If your church had an opportunity to run an out of the cold shelter for one night a month and yet it put things like sound and media equipment at risk (or even worse, may interrupt the Sunday morning service a bit), would it do it? Let me know in the comments and feel free to explain your reasoning.
At some point, Radosh asks the obvious question: Didn’t Jesus chase the money changers out of the temple? In other words, isn’t there something wrong with so thoroughly commercializing all aspects of faith? For this, the Christian pop-culture industry has a ready answer. Evangelizing and commercializing have much in common. In the “spiritual marketplace” (as it’s called), Christianity is a brand that seeks to dominate. Like Coke, it wants to hold onto its followers and also win over new converts. As with advertisers, the most important audience is young people and teenagers, who are generally brand loyalists. Hence, Bibleman and Christian rock are the spiritual equivalent of New Coke. Christian trinketsâ€”a WWJD bracelet, a “God is my DJ” T-shirtâ€”function more like Coca-Cola T-shirts or those cute stuffed polar bears. They telegraph to the community that the wearer is a proud Christian and that this is a cool thing to beâ€”which should, in theory, invite eager curiosity.
Straightforward, if somewhat crude, merchandizing so far. But there is also another level of questions, which the creators of Christian culture have a much harder time answering: What does commercializing do to the substance of belief, and what does an infusion of belief do to the product? When you make loving Christ sound just like loving your boyfriend, you can do damage to both your faith and your ballad. That’s true when you create a sanitized version of bands like Nirvana or artists like Jay-Z, too: You shoehorn a message that’s essentially about obeying authority into a genre that’s rebellious and nihilistic, and the result can be ugly, fake, or just limp.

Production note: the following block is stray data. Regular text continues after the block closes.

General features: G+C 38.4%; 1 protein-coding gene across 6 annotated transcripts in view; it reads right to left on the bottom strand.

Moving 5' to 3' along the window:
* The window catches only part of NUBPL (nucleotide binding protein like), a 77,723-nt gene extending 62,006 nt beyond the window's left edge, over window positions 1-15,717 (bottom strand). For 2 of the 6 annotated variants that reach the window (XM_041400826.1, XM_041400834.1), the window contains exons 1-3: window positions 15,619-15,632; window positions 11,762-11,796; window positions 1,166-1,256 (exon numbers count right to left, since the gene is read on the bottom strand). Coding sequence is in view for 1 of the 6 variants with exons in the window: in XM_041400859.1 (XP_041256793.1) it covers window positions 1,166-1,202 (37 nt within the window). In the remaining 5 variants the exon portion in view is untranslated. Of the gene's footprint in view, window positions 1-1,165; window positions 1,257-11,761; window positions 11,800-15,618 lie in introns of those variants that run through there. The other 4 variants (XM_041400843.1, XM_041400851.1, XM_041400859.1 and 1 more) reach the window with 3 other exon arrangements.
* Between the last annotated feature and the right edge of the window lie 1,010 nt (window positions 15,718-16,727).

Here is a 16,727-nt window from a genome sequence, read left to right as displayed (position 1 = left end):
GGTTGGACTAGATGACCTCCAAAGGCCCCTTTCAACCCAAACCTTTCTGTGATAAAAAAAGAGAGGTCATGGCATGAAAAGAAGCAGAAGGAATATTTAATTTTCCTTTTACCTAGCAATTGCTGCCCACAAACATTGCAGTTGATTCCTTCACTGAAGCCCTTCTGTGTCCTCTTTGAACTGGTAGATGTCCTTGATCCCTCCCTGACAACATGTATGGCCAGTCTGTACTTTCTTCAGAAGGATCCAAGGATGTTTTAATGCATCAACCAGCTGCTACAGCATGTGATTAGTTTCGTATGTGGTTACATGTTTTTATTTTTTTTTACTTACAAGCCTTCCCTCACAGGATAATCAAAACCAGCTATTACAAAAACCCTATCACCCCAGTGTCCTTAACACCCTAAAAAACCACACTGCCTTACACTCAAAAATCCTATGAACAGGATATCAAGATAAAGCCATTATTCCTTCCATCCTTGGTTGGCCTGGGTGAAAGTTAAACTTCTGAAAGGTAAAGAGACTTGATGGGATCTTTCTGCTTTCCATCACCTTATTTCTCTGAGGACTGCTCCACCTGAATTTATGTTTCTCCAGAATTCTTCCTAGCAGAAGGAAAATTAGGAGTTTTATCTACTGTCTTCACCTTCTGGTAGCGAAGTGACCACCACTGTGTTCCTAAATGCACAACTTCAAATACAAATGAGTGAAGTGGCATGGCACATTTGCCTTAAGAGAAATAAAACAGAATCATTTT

I am spending the day at a private home in the Bahamas with the lads from the Soularize HQ, Father Richard Rohr, and other invited friends and guests for a workshop and day of learning. (Todd has some photos)
Before that Todd, Jim, and I managed to escape to downtown Nassau for some touristy sightseeing and buy Nassau branded things made in China. While I was downtown, I saw the ugliest shirt while in a market. The storekeeper saw me and grabbed my arm and she told me I needed it. After saying it was something that a crazy member of royalty would wear, she named me Earl of Nassau III. We weren’t sure that she was able to bestow me that honor but I did get a good deal on the ugliest shirt on the planet. How ugly was it? When I put it on, a couple of guys had seizures, three whales beached themselves, and one container transport ship set itself on fire. It isn’t so much a shirt but a weapon of violence.
After wolfing down some food, we ended up on the other side of the island in the same gated community as Sean Connery (he lives across the street) and am listening to Father Richard Rohr who is talking about…
- You can be an extrovert and be a contemplative. It is about controlling your chatter. The mind is only capable about reprocessing the past and worrying about the future. The mind can not be present and this is a substitute for life.
Father Richard talked a little longer and then we were set out to find a quiet spot for a while to listen to God and quiet the chatter. More about that later. More Father Richard
- When you don’t have an experiential faith, you rely on dogma.
- 83% of human thought is repetitive and useless. We have compulsive addictive ways of capturing reality (the Enneagram helps one realize this – I am a Type 5)
- Romans 8:16
- We have to detach and go to a new place to abide to observe ourselves and discern our patterns. This is deeply humiliating and most people stop.
- Small minds can’t see anything because they are too self absorbed.
- Liberal politicians is not that much different that conservative politicians – it is still all about winning and still about their ego.
- Contemplation should not be taught to monks if they are still slamming doors – Thomas Merton
- The ego is the unobserved self
- Any addiction (good or bad) is horrible for you.
- Contemplation teaches you to be a holding cylinder and not an exhaust valve. Hold on and learn from it.
- Judgmental mind is not seeking truth but rather seeking control.
- Most Christians are split people. Torn internally.
- Father Rohr gave me a handout that I need to post later – Jordon
- Merton told his own community because he said, “You aren’t contemplatives, just introverts”
My submission for Photo Friday: Comfort
From The Onion but true enough that it is more sad than funny.